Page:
Maybe we really are aging a little. It seems like just yesterday that we were talking about the Millennials — that group of beings born between 1981 and 1996 – coming into the workforce and how we were prepared to deal with their age based culture. That group is now aged between the mid 20’s and the late 30’s and now make up the largest portion of the United States labor force.
However, according to this article from the Minneapolis Tribune, we are now already on the cusp of hiring the first wave of Generation Z — that group born after 1996 which is over 60 million in number. They are really the first group that has grown up in the post-9/11 world and been tethered to computers and smart phones their entire lives.
What will they want from an employment standpoint and how will the death care profession rally to meet their expectations is a very large question. The answers to that question will cause ripple effects in work load, pay scale, and eventually profitability for employers. If you believe the attached article they will want “flexibility” probably more than any other item in their quest for meaningful employment.
Fortune 500 companies are just now starting to hire the earliest Generation Z employees. What some of them are doing is allowing them to rotationally work their first 6 months to one year in different departments and then letting these young employees choose which department they like best to take a full time position. I try to think, “How will we do that in funeral service?”
Talented people will be in demand and they will have more say than ever about their destiny within a company. How will funeral service make sure that we can recruit those talented people and give them a great say in their destiny within an organization? Highest pay has never been the biggest incentive in funeral service. . . what do we have that can help us carve a niche for talent? Will self-satisfaction continue to be enough to lure top employees in the Generation Z wave?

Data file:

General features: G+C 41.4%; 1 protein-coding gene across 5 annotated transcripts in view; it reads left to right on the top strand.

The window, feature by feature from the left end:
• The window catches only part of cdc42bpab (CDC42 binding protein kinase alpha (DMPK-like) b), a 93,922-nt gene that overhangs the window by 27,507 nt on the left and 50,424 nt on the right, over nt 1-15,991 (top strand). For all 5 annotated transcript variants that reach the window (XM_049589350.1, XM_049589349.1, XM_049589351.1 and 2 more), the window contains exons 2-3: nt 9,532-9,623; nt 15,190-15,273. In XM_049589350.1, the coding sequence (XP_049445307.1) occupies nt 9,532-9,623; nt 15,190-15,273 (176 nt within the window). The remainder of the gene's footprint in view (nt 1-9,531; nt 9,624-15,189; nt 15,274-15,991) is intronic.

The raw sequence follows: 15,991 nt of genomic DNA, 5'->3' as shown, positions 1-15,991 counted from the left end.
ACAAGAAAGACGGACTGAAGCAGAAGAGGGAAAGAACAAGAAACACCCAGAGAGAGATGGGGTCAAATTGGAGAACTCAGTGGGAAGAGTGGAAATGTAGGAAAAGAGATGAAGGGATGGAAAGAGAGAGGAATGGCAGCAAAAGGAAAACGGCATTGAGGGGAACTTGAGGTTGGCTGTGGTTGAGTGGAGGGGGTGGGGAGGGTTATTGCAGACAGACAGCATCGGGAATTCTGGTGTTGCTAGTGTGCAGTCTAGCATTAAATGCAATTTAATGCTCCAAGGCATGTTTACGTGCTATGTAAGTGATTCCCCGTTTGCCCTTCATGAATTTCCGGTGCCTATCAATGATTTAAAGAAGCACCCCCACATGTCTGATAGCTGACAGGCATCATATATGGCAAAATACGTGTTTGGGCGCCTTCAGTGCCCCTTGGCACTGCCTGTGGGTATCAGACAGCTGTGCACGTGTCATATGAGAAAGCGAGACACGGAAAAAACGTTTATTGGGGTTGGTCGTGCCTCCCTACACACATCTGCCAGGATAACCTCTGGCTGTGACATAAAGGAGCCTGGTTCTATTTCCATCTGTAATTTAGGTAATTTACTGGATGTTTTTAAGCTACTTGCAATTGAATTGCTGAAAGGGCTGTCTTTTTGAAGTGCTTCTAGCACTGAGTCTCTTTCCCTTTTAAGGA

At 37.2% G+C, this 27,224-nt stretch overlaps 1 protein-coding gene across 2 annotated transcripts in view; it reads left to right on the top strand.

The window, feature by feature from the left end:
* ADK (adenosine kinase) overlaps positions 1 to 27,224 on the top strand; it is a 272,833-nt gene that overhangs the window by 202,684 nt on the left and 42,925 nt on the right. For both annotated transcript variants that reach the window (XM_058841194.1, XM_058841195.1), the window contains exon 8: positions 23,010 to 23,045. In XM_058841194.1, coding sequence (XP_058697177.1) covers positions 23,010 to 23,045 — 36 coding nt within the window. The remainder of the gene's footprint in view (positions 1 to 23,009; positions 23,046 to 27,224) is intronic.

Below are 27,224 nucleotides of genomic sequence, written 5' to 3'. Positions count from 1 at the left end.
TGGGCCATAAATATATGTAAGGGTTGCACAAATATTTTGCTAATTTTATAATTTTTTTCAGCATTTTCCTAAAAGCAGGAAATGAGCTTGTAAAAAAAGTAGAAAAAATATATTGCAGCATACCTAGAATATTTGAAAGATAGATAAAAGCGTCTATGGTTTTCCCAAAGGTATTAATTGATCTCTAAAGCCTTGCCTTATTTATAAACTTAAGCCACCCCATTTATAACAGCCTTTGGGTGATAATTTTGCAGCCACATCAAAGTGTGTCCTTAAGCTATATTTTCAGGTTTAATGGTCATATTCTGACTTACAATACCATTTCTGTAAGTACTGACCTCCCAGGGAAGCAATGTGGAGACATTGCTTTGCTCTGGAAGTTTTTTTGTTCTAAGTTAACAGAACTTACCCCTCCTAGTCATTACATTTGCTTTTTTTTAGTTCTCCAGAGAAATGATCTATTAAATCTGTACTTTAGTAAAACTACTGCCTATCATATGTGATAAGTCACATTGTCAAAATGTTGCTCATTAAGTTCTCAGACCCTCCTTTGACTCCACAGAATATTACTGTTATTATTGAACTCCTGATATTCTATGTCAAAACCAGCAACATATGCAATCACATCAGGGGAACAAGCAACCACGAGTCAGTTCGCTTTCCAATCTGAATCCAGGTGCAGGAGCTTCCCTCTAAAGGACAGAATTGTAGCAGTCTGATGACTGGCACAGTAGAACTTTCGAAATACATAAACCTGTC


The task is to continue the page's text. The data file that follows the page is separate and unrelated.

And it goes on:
Another feature future Generation Z employees will want is different pathways to reach career opportunities. It won’t be as step-by-step as a Business Degree and then an MBA or the idea of going to mortuary school and passing the state exam. They will want to be able to transition from one career to another with accredited online learning or simply carve out their own learning experience by learning from watching videos in a non-accredited environment. In this realm, how will we in the death care profession evaluate their readiness for our work?
There is no doubt that this is both an exciting and anxious time for the funeral and cremation industry. Not only is the way of doing things in the traditional funeral home being challenged but so is management’s ingenuity on finding, compensating, and keeping employees. Buckle in and get ready for the ride that we will travel during the next decade of funeral service.